It is not easy to change ways of working in Uganda. The incentive systems and institutional structures limit the creativity and flexibility of staff. There is little reward for those who try to 'think outside the box'. Activities are driven by projects and current development rhetoric rather than long-term visions for agricultural transformation and institutional strengthening. Projects address a narrow range of topics for a defined group of people over a specific period of time, and there is a widespread notion that 'nothing happens without a project'.
Breaking down barriers between institutions is notoriously difficult. The dominating project mentality undermines efforts to create lasting, systemic change. These problems are not unique to Uganda, of course, but there are differences in the way they are tackled.
Sierra Leone has established plant clinics and shows strong commitment and creativity in their implementation. Is it because the project landscape is less crowded than in Uganda? The needs of Sierra Leone are huge in terms of capacity, institutions and funding, but dynamic individuals are free to take action and pursue new ideas.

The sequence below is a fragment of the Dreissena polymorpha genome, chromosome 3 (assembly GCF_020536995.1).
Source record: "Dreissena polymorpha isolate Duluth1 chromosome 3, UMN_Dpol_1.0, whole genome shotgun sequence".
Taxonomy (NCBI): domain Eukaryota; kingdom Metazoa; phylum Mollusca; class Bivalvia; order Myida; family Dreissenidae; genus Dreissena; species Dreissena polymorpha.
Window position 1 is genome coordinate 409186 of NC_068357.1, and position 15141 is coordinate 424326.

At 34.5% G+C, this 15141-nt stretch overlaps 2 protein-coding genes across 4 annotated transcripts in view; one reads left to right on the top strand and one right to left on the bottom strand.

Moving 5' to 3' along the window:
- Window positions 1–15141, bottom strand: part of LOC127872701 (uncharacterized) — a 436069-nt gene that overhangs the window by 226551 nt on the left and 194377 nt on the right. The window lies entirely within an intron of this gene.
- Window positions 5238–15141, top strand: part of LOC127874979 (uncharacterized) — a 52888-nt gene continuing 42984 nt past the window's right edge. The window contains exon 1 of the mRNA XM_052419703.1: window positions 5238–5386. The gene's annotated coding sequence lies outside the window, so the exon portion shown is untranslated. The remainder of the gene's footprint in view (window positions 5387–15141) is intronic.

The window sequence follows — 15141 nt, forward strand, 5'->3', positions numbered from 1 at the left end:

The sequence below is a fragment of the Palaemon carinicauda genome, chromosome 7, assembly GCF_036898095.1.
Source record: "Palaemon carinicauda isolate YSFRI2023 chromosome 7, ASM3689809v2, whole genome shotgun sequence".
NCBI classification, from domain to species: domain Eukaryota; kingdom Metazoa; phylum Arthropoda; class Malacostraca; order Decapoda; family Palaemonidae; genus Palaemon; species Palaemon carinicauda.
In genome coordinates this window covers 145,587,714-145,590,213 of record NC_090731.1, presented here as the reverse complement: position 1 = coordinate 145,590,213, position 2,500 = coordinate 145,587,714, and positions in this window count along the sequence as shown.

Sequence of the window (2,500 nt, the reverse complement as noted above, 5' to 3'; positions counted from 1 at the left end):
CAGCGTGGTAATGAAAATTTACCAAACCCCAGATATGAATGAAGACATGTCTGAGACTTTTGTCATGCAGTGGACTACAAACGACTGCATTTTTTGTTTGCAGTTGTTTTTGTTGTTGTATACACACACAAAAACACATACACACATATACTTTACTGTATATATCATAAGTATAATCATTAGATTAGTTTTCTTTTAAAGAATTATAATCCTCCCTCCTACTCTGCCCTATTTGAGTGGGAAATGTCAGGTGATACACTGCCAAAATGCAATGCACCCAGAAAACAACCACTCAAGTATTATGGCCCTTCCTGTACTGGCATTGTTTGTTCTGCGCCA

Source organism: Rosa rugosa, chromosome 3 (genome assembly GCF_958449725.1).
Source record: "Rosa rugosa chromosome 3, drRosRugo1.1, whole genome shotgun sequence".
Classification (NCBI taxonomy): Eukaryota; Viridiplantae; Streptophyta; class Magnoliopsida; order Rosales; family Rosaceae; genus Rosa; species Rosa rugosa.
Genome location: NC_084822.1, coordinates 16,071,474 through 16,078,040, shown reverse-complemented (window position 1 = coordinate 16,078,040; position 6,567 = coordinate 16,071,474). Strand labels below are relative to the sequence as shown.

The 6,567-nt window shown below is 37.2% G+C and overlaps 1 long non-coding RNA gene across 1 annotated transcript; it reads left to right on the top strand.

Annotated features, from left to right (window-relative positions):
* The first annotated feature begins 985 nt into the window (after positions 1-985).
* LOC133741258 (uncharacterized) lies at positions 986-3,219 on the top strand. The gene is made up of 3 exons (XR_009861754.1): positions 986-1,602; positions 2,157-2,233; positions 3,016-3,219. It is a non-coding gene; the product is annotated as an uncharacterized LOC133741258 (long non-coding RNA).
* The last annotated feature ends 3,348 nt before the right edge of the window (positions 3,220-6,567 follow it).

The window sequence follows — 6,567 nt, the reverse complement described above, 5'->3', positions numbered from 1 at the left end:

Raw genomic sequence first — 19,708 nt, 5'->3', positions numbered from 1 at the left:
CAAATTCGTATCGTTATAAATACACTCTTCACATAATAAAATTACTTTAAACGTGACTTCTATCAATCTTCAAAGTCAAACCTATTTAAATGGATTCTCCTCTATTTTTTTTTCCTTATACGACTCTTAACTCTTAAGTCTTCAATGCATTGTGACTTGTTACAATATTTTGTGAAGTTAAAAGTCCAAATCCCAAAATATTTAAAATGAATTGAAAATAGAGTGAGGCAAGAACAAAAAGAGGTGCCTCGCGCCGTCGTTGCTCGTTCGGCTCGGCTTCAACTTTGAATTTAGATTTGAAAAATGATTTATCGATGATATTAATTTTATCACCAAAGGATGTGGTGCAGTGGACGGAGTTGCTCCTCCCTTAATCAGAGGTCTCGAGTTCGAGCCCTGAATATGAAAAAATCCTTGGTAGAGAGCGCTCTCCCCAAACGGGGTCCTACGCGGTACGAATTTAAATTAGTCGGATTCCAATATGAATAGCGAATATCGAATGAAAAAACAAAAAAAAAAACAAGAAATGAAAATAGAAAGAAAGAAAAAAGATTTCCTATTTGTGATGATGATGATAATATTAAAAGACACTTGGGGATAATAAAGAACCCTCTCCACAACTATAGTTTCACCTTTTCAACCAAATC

Plant clinics were embraced in Sierra Leone because they are cheap and gave the Ministry of Agriculture a much-needed opportunity to show it can deliver. Necessity is the mother of invention; constrain people in projects and they tend to conform.
Community-based plant clinics have the potential to help farmers and contribute to making agriculture a successful business, especially in resource-poor countries where advisory services are often scarce, underfunded and beyond the reach of millions of smallholders. Plant clinics provide an opportunity to coordinate the efforts of extension, research, government regulation and input supply, to reach more people and to use existing resources more efficiently.
However, delivering good plant healthcare is different from executing a project. It requires those involved, including policymakers and donors, to adopt new ways of planning and working that pay attention to performance and outputs and allow more flexibility and creativity in operations. The focus must be on the long-term goals of creating responsive and accountable systems. Only then can plant clinics truly fulfil their potential.
Solveig Danielsen is an associate professor at the Centre for Health Research and Development at the University of Copenhagen, Denmark. She leads a research project on plant health systems in Uganda.
Frank Matsiko is head of the Department of Agricultural Extension Education at Makerere University, Uganda. He is in charge of the department's courses in rural sociology and group dynamics.